"You can't eat gold." It's a saying that gets tossed around quite a bit in preparedness circles.

Gold bars - you can_t eat gold You Can't Eat Gold

It's a controversial statement because gold can be a big part of a lot of folks' emergency planning, especially in the case of economic collapse.

Yet, there is a point, and understanding that point has a lot of merit as each of us moves forward in our preparedness journey.

BASIC NECESSITIES: THE GOLD STANDARD OF PREPAREDNESS

First, before we go any further, I want you to know that I'm not disparaging investing in gold in any way. My intention today is to provide some perspective on why we prepare and how to best go about it. If our fiat-based currency fails and the economy built around it collapses, gold may become a powerful thing to have.

However, in the days, weeks and months following an economic collapse, the value of nearly everything will be uncertain. We won't instantly switch to a gold-backed economy.

An Example from History

Let's take a look at the Great Depression. Particularly the Weimar Republic in Germany in 1922-23. This was years before the Great Depression reached American shores, a nation still enjoying the "Roaring Twenties."

But in Germany, times were tough. Worker strikes across the Republic led to hyperinflation. The cost of a loaf of bread increased from 163 marks to 2 billion marks!

Did the Weimar Republic return to a system of gold exchange?

Absolutely not. They did, however, return to an economy we talk a lot about in these Survival Scouts - bartering. People traded labor for goods, services for services and more.

Obviously, we know that the rise of the Nazis would transform the German economy again and lead us all into World War II.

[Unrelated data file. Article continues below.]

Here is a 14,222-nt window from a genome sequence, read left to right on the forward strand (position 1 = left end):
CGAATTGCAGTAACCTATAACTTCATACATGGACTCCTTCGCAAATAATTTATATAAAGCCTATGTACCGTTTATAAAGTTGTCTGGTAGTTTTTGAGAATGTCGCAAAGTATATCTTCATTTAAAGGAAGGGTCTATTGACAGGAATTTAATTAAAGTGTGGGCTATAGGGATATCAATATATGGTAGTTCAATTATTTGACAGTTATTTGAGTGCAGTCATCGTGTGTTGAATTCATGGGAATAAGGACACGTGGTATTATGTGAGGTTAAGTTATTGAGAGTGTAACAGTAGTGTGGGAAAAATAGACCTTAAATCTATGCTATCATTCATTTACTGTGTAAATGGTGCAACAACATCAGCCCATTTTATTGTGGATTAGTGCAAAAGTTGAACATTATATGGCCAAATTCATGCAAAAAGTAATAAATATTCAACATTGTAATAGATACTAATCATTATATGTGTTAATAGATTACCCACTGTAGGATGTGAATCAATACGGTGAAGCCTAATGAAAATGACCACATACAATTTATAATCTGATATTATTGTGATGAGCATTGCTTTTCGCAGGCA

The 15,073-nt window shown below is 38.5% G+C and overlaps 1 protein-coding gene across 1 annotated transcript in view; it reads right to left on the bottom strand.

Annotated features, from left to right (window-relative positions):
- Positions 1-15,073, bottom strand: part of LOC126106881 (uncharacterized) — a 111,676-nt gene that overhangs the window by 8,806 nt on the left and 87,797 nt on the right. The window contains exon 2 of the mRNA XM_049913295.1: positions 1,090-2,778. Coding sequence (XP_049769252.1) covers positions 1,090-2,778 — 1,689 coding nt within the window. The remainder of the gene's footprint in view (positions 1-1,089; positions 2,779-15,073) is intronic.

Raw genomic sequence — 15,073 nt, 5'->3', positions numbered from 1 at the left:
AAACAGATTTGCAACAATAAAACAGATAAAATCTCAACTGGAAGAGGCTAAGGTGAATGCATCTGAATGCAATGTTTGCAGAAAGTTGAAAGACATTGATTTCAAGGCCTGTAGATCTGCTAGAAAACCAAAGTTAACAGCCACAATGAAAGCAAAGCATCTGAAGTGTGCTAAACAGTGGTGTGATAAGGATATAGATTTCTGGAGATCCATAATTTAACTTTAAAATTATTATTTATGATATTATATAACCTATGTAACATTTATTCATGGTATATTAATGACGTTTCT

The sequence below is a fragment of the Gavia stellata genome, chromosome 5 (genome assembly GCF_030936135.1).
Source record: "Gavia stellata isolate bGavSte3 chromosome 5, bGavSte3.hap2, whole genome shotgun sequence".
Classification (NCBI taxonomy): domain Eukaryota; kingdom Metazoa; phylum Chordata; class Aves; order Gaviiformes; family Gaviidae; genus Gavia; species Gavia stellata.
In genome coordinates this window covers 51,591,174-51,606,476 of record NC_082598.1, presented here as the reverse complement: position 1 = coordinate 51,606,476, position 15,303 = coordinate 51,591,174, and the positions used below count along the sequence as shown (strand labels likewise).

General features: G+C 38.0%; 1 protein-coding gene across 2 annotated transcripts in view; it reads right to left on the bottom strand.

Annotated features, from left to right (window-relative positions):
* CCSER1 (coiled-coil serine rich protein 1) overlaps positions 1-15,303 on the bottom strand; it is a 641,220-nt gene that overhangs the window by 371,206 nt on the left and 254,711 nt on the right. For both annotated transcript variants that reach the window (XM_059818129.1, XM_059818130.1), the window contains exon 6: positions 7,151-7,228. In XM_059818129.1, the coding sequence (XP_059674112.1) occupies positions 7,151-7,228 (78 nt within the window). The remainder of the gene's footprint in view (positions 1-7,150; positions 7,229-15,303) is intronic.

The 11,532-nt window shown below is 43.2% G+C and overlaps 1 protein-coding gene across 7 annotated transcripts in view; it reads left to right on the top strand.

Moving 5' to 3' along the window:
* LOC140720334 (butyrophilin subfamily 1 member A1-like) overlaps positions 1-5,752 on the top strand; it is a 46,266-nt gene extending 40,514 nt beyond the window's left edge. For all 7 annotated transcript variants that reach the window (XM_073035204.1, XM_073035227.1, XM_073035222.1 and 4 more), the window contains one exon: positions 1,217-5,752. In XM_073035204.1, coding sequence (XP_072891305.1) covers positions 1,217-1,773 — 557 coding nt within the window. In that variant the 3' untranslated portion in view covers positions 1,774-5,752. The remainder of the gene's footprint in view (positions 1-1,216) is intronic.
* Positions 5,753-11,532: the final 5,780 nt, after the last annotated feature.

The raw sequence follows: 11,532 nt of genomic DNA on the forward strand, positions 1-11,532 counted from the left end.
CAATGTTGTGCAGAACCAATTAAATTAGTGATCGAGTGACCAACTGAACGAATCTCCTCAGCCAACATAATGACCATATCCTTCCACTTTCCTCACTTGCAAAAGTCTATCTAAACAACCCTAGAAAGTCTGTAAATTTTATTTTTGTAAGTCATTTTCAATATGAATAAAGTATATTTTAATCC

The government took the gold The government took the gold

Some critics might like to point out here that had Germany returned to a gold standard before things got too bad, the whole situation could've been avoided. But I think it's a little difficult for anyone to make a wild speculation like that.

Barter was also big in America during the Great Depression. In fact, gold was never really an option for exchange, because at the height of the Depression, the government confiscated all the gold they could get their hands on.

BASICS NEEDS - MUCH MORE PRECIOUS

The truth is, in any crisis, whether an economic crash or a natural disaster, basic human needs come first. The health, safety and well-being of you and your family is the only way to get through the acute fallout of a crisis.

What is truly valuable for barter What is truly valuable for barter

And, as I've already mentioned, the goods and services that provide those needs are infinitely more valuable for barter in an immediate emergency situation.

Food. Water. Medicine. Repair skills. Hunting. Fishing. Foraging. These are the kinds of things that are much more precious to everyone when basic necessities are in short supply. And in any economic crisis, you can be sure that those items will be the first to fly off retail shelves - often in a mob of violence, rioting and panic.

INVEST IN BALANCED PREPAREDNESS

Again, I'd like to reiterate that gold might not be a bad investment to hedge against economic collapse. However, it may take quite some time for us to pull out of the collapse and for gold to pay off, so to speak.

Learn gardening wherever you live Learn gardening wherever you live

That's why we recommend a balanced approach to preparedness. Securing a rock-solid food storage plan now costs much less than an ounce of gold. Same with giving yourself the ability to ensure potable water. You can calculate how much food and water you'll need to survive, but it's almost impossible to predict how much gold you'll need to get through a crash - and purchase that same food and water in the future.

Finally, I want to leave you with a powerful thought. It is my belief that in a crisis, the most valuable commodity is not gold, silver, coffee. It's not even food or potable water.

The most valuable commodity in a crisis is The Survivor.

That's why, in addition to food storage and water filtration, the best and most valuable investment you can make is in yourself. Learning new skills along your preparedness journey costs very little money, and the time spent is well worth it. Becoming more self-reliant - every day and in a crisis - is virtually priceless.

I hope you've found this food for thought valuable. Have a great weekend and stay alert out there, friends!

In Liberty,

Patriot Scott, Preparedness Advisor
My Patriot Supply


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